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5 key trends in warehousing for 2021: from social distancing to flexible working.

5 key trends in warehousing for 2021: from social distancing to flexible working.

Will Shepherd
Will Shepherd

Warehouses have battled a perfect storm in the last year.

From vast disruptions to the global supply chain, to an unprecedented surge in ecommerce, to unpredictable spikes in demand as consumer behaviours changed overnight, the industry has found itself in near constant uncertainty.

But where the only guarantee is uncertainty, the only solution is to adapt. From embracing automation, to data-driven warehouses and new ways of working – here are five trends shaping the warehousing sector in 2021.

1. micro-fulfilment centres geared toward ultra-fast delivery.

Remember when two-day delivery felt like a new frontier in fulfilment? Now that’s old news. Today’s consumers expect their goods the next day, the same day, in less than two hours in some cases. For the large, centralised hubs typically relied upon by the warehouse sector, that creates a dilemma – how can they get goods there in time? Enter micro-fulfilment centres.

These compact centres are deployed locally, and in greater numbers, allowing warehouse teams to provide an efficient, fast last-mile delivery solution. Either built as standalone operations, or bolted onto an existing location to add capacity, their size makes them flexible and cost-effective. Already it’s a solution proving popular in the grocery market, with logistics giant Swiss Log launching a pilot of automated micro-fulfilment centres with international food retailer Ahold Delhaize in December 2020.   

2. creating resilience via scalable automation.

As restrictions ease, the warehousing sector faces a brand new list of uncertainties. Will consumers remain committed to ecommerce? Will they return to the high street in droves? How might their expectations have changed? The only answer is to remain agile and responsive to whatever retail clients may require. For many that will require an update on traditional systems that simply don’t offer the sort of flexibility needed to keep pace, and a need to embrace scalable automation instead. This could take many forms, from AGVi able to transport non-conveyable goods quickly, to autonomous mobile robots (AMRs) able to support on a variety of tasks, and co-bots – working closely with humans.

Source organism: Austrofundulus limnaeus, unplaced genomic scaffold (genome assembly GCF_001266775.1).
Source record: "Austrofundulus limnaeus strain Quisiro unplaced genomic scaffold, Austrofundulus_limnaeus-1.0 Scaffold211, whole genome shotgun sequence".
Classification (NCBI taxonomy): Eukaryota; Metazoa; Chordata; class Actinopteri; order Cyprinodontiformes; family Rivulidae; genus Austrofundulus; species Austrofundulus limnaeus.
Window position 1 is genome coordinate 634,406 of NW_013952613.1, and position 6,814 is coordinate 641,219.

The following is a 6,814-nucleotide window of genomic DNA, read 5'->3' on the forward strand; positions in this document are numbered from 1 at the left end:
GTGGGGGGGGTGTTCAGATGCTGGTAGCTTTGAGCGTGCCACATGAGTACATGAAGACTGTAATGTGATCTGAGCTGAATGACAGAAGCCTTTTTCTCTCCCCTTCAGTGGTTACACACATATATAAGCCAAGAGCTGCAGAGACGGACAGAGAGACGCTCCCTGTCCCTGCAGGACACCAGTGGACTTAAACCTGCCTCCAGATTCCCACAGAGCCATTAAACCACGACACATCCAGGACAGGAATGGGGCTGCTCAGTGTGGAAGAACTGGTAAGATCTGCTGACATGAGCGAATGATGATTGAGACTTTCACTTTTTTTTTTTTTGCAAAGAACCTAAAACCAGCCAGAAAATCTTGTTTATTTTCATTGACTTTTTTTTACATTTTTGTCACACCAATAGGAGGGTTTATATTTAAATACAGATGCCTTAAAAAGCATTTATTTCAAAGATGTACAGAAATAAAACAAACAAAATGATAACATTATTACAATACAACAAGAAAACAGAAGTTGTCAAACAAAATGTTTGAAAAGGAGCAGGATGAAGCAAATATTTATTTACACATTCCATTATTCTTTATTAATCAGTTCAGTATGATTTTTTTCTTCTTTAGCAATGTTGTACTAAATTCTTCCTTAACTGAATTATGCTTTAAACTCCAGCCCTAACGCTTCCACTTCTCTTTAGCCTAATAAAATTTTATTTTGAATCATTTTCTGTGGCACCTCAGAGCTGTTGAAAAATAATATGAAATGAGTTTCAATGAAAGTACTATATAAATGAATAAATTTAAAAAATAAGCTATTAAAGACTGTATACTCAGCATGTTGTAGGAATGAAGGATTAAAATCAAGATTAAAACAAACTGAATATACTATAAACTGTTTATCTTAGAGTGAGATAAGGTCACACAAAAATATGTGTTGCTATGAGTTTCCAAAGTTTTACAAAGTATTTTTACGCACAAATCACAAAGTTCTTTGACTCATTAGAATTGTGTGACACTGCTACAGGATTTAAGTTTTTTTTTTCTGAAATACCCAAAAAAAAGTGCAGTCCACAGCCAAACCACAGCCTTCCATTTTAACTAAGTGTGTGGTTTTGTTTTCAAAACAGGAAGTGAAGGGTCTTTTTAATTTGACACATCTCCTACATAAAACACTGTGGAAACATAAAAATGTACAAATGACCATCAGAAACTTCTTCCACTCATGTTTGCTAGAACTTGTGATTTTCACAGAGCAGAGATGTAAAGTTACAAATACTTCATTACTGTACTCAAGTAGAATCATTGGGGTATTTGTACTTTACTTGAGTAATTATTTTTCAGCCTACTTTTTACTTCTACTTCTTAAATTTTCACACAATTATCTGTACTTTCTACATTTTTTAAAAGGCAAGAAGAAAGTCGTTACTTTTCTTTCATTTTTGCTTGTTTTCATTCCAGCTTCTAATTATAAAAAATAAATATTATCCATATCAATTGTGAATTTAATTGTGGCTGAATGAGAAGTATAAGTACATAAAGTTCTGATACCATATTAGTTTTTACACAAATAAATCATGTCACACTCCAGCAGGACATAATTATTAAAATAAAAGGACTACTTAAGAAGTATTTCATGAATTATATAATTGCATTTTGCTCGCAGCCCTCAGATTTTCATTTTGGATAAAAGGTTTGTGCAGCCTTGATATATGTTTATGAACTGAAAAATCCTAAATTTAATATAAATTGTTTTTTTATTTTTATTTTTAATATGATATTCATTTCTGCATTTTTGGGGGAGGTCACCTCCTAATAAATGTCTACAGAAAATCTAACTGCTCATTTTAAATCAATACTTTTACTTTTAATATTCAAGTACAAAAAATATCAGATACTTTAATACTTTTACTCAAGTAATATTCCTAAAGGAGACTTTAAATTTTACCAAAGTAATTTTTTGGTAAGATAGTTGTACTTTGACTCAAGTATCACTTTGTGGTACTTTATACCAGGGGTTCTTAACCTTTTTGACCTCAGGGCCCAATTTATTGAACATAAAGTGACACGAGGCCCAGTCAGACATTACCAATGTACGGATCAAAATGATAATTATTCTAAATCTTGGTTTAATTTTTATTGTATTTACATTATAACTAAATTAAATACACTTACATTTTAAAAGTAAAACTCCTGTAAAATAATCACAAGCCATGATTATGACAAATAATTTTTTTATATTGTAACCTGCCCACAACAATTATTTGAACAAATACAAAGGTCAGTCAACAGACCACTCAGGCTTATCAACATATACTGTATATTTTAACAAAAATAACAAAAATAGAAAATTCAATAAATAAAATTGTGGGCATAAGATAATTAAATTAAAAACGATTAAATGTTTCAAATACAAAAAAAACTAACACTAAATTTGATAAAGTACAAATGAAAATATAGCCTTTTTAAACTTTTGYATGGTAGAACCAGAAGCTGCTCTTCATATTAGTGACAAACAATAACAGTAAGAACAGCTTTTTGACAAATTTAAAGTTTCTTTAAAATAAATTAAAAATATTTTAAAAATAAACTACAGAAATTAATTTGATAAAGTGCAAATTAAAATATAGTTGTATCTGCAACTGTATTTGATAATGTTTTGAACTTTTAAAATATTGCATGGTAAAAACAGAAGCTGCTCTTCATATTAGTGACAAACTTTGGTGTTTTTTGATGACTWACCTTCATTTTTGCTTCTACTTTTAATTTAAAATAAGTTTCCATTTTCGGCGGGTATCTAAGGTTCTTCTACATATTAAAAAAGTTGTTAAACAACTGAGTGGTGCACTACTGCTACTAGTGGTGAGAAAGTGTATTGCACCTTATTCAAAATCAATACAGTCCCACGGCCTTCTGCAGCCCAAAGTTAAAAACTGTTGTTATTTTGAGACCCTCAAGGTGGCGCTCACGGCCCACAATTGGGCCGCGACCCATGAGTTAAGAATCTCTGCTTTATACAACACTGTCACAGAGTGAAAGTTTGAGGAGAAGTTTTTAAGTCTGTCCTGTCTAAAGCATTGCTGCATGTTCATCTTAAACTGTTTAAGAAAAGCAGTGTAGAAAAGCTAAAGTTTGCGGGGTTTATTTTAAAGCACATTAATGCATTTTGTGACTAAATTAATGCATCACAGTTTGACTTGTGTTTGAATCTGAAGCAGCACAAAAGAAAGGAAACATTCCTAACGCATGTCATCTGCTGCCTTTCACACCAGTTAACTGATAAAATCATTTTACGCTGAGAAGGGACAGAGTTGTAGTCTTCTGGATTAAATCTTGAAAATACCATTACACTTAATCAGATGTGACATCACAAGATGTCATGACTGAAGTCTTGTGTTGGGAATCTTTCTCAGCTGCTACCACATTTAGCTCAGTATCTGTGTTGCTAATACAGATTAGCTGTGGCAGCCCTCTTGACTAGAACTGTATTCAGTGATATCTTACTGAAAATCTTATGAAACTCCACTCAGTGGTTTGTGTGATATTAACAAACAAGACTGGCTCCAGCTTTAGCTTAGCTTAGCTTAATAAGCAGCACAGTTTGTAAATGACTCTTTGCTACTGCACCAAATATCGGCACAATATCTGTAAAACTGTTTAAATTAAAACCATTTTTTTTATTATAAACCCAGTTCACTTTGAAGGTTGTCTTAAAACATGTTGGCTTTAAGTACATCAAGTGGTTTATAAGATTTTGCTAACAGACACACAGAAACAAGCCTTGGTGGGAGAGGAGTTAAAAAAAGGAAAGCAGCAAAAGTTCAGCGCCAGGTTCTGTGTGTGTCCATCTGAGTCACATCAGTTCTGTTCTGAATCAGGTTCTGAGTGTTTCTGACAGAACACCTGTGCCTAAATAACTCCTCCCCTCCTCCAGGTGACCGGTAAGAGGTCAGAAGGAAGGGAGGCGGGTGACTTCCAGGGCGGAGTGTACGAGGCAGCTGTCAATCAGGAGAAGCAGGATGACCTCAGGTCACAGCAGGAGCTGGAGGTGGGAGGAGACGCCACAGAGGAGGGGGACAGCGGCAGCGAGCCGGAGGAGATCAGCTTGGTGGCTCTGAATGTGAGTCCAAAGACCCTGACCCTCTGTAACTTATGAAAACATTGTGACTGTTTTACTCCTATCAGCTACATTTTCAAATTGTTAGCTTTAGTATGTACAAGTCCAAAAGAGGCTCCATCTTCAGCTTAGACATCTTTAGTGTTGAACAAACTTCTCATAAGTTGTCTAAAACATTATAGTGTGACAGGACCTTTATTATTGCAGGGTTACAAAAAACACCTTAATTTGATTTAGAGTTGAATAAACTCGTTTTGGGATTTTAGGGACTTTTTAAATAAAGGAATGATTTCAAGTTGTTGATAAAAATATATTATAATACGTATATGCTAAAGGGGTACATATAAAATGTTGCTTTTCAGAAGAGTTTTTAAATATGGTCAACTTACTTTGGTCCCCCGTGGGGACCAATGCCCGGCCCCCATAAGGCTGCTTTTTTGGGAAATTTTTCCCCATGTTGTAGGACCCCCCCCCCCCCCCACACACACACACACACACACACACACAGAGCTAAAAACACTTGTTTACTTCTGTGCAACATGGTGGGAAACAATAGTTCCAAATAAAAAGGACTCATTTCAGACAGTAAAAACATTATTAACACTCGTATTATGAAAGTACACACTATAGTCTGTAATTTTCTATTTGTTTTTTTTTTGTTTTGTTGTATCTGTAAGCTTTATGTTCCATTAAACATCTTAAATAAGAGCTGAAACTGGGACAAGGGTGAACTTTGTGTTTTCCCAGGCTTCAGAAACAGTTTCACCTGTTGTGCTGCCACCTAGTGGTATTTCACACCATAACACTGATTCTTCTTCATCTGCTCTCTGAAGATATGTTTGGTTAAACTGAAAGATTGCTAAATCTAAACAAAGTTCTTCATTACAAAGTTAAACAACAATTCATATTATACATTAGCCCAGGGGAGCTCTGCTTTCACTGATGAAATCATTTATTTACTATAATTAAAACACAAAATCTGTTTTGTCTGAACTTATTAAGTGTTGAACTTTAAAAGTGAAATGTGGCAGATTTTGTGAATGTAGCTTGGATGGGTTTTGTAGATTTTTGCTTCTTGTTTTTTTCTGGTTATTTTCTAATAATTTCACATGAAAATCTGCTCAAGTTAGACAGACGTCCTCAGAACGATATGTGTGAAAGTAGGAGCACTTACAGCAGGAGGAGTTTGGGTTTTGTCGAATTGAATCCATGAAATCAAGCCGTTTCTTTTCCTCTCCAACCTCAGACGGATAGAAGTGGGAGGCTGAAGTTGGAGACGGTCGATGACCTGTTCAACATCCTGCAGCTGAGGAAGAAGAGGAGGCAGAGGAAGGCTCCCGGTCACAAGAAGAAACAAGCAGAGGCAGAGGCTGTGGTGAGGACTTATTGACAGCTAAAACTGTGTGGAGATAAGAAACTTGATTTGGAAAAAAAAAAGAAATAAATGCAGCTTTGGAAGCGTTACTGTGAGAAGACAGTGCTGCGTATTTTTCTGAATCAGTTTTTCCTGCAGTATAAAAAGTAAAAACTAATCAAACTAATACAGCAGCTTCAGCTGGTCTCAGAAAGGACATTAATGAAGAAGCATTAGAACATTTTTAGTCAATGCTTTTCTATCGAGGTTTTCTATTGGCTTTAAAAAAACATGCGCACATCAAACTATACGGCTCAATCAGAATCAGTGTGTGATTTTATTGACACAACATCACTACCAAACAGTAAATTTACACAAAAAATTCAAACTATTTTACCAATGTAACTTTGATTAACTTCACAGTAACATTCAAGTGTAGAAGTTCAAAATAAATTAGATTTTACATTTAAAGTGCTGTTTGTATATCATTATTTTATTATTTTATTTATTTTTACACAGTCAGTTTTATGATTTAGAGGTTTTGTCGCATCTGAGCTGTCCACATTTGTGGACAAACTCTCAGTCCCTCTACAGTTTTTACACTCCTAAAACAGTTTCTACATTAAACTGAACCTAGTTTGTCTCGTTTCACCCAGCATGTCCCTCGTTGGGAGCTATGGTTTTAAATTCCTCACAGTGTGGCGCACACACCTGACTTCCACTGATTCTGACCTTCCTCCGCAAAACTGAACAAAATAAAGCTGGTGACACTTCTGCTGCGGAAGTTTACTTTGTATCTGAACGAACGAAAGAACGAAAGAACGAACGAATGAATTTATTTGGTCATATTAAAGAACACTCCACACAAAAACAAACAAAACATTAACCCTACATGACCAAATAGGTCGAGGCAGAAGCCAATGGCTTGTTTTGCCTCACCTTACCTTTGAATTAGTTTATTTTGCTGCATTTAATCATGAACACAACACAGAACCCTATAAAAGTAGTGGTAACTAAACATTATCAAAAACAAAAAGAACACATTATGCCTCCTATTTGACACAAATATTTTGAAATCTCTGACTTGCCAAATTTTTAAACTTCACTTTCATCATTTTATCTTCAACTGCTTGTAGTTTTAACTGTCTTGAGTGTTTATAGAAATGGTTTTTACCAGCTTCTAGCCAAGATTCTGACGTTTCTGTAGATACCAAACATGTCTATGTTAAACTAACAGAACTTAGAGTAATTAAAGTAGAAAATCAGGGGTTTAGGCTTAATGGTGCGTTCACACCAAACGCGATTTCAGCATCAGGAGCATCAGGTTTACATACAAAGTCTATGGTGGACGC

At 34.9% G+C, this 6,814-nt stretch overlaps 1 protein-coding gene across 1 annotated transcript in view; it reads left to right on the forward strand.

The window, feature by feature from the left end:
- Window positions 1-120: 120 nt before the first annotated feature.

3. maximising assets using data-driven warehouses.

The modern supply chain already runs on data, be it collating consumer preferences, monitoring goods across a distribution network or tracking shipments. But for too long the significance of data in creating leaner, more efficient processes within warehouses were overlooked. That’s now beginning to change, with more and more operators embracing the idea of a data-driven warehouse – warehouses labour management systems (WLM) are just one example  of systems that collect and monitor metrics in real time. This can identify inefficient process and help identify opportunities to automate or flag technical problems ahead of time – putting operators firmly ahead of the competition when it comes to understanding how to streamline their business.

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4. creating social distance, by reducing dependency on humans.

Social distancing rules throughout the pandemic created major challenges within the warehousing sector, where staff are often carrying out manual tasks in close proximity or working alongside one another to get the job done. This challenge became even greater amid a spike in ecommerce orders that accompanied the pandemic, with some warehouse workers alleging it was ‘impossible’ to keep a safe distance.

There’s little doubt the experience will accelerate plans to swap socially distanced humans for automated ‘Bots’ that can get the job done without the same risks. As the owner of one logistics firm put it: “[the pandemic] is teaching us that our reliance on human labour to get the job done is very risky.”

5. a rise in flexible working.

Even once social distancing restrictions relax in the workplace, it’s likely that many companies in the sector will adopt a more hybrid, flexible staffing model – offering work from home options where functions can be performed remotely. Administrative or office-based roles in particular, are more likely to be carried out off site going forward, but there’s also scope for more technical or operational roles to be carried out remotely where companies choose to adopt a greater level of automation. Examples could include remote operation of complex machinery (where connectivity is reliable) and real-time monitoring remotely via video feeds. As well as more flexible working options for staff, this shift will free up valuable space within warehouses too, to add capacity at no additional cost.

It’s been a challenging year in the warehousing sector, one shaped by unpredictability and major disruption. And some level of disruption looks set to remain, as the world continues to recalibrate supply chains in the wake of the pandemic. But in facing up this challenge, the industry has adapted, evolved and embraced brand new technologies and systems that may otherwise have been years away. All which respond to the biggest certainty of the last year: that businesses need to be ready for anything.

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